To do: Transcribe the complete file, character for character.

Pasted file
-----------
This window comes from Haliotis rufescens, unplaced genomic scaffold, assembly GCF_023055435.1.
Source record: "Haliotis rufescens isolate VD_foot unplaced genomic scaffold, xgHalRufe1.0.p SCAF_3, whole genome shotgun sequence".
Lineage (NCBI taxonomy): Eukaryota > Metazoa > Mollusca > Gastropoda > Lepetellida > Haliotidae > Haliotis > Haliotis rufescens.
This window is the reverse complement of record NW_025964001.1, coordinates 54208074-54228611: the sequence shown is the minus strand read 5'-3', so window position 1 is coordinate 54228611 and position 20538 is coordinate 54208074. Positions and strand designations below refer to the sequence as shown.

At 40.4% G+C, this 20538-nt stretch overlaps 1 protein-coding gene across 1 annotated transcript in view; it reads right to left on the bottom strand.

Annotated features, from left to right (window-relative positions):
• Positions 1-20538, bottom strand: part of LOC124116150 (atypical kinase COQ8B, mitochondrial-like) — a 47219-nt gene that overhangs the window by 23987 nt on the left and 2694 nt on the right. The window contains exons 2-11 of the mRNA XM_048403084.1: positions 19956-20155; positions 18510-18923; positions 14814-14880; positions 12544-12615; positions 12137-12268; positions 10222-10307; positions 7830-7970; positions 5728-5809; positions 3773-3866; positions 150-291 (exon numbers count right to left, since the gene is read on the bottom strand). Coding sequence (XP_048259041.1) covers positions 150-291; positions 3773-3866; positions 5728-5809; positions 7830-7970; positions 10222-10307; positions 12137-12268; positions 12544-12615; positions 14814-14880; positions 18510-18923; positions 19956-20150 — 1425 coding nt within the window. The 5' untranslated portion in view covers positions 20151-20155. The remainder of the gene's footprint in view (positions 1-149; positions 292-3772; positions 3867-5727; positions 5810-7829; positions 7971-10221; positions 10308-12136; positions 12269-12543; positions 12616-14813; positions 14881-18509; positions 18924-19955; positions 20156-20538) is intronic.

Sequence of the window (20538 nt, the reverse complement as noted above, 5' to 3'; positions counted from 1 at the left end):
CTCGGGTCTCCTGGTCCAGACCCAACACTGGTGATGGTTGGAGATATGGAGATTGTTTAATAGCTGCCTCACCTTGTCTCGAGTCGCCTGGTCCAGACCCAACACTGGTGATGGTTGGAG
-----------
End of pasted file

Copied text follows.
This window comes from Haliotis rufescens, unplaced genomic scaffold, assembly GCF_023055435.1.
Source record: "Haliotis rufescens isolate VD_foot unplaced genomic scaffold, xgHalRufe1.0.p SCAF_3, whole genome shotgun sequence".
Lineage (NCBI taxonomy): Eukaryota > Metazoa > Mollusca > Gastropoda > Lepetellida > Haliotidae > Haliotis > Haliotis rufescens.
This window is the reverse complement of record NW_025964001.1, coordinates 54208074-54228611: the sequence shown is the minus strand read 5'-3', so window position 1 is coordinate 54228611 and position 20538 is coordinate 54208074. Positions and strand designations below refer to the sequence as shown.

At 40.4% G+C, this 20538-nt stretch overlaps 1 protein-coding gene across 1 annotated transcript in view; it reads right to left on the bottom strand.

Annotated features, from left to right (window-relative positions):
• Positions 1-20538, bottom strand: part of LOC124116150 (atypical kinase COQ8B, mitochondrial-like) — a 47219-nt gene that overhangs the window by 23987 nt on the left and 2694 nt on the right. The window contains exons 2-11 of the mRNA XM_048403084.1: positions 19956-20155; positions 18510-18923; positions 14814-14880; positions 12544-12615; positions 12137-12268; positions 10222-10307; positions 7830-7970; positions 5728-5809; positions 3773-3866; positions 150-291 (exon numbers count right to left, since the gene is read on the bottom strand). Coding sequence (XP_048259041.1) covers positions 150-291; positions 3773-3866; positions 5728-5809; positions 7830-7970; positions 10222-10307; positions 12137-12268; positions 12544-12615; positions 14814-14880; positions 18510-18923; positions 19956-20150 — 1425 coding nt within the window. The 5' untranslated portion in view covers positions 20151-20155. The remainder of the gene's footprint in view (positions 1-149; positions 292-3772; positions 3867-5727; positions 5810-7829; positions 7971-10221; positions 10308-12136; positions 12269-12543; positions 12616-14813; positions 14881-18509; positions 18924-19955; positions 20156-20538) is intronic.

Sequence of the window (20538 nt, the reverse complement as noted above, 5' to 3'; positions counted from 1 at the left end):
CTCGGGTCTCCTGGTCCAGACCCAACACTGGTGATGGTTGGAGATATGGAGATTGTTTAATAGCTGCCTCACCTTGTCTCGAGTCGCCTGGTCCAGACCCAACACTGGTGATGGTTGGAG